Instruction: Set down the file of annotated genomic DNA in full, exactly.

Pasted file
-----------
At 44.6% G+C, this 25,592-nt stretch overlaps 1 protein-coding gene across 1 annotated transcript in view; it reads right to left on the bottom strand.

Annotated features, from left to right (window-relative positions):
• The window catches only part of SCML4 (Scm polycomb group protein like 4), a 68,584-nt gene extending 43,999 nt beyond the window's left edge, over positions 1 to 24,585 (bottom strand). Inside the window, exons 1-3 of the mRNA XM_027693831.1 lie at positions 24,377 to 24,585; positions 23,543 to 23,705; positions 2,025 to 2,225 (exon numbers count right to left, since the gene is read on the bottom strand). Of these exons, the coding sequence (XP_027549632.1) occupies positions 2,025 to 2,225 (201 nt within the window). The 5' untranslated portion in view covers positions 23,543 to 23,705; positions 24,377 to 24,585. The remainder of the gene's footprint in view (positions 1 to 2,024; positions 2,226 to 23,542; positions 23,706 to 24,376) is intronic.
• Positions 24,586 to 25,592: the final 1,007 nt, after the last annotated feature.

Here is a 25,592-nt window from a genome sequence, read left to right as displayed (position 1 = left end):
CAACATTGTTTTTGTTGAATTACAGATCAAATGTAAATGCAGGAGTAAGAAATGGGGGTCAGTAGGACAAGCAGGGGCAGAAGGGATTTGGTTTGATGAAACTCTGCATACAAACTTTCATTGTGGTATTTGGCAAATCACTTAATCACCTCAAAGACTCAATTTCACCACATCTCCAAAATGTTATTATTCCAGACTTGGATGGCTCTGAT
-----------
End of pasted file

At 44.6% G+C, this 25,592-nt stretch overlaps 1 protein-coding gene across 1 annotated transcript in view; it reads right to left on the bottom strand.

Annotated features, from left to right (window-relative positions):
• The window catches only part of SCML4 (Scm polycomb group protein like 4), a 68,584-nt gene extending 43,999 nt beyond the window's left edge, over positions 1 to 24,585 (bottom strand). Inside the window, exons 1-3 of the mRNA XM_027693831.1 lie at positions 24,377 to 24,585; positions 23,543 to 23,705; positions 2,025 to 2,225 (exon numbers count right to left, since the gene is read on the bottom strand). Of these exons, the coding sequence (XP_027549632.1) occupies positions 2,025 to 2,225 (201 nt within the window). The 5' untranslated portion in view covers positions 23,543 to 23,705; positions 24,377 to 24,585. The remainder of the gene's footprint in view (positions 1 to 2,024; positions 2,226 to 23,542; positions 23,706 to 24,376) is intronic.
• Positions 24,586 to 25,592: the final 1,007 nt, after the last annotated feature.

Here is a 25,592-nt window from a genome sequence, read left to right as displayed (position 1 = left end):
CAACATTGTTTTTGTTGAATTACAGATCAAATGTAAATGCAGGAGTAAGAAATGGGGGTCAGTAGGACAAGCAGGGGCAGAAGGGATTTGGTTTGATGAAACTCTGCATACAAACTTTCATTGTGGTATTTGGCAAATCACTTAATCACCTCAAAGACTCAATTTCACCACATCTCCAAAATGTTATTATTCCAGACTTGGATGGCTCTGAT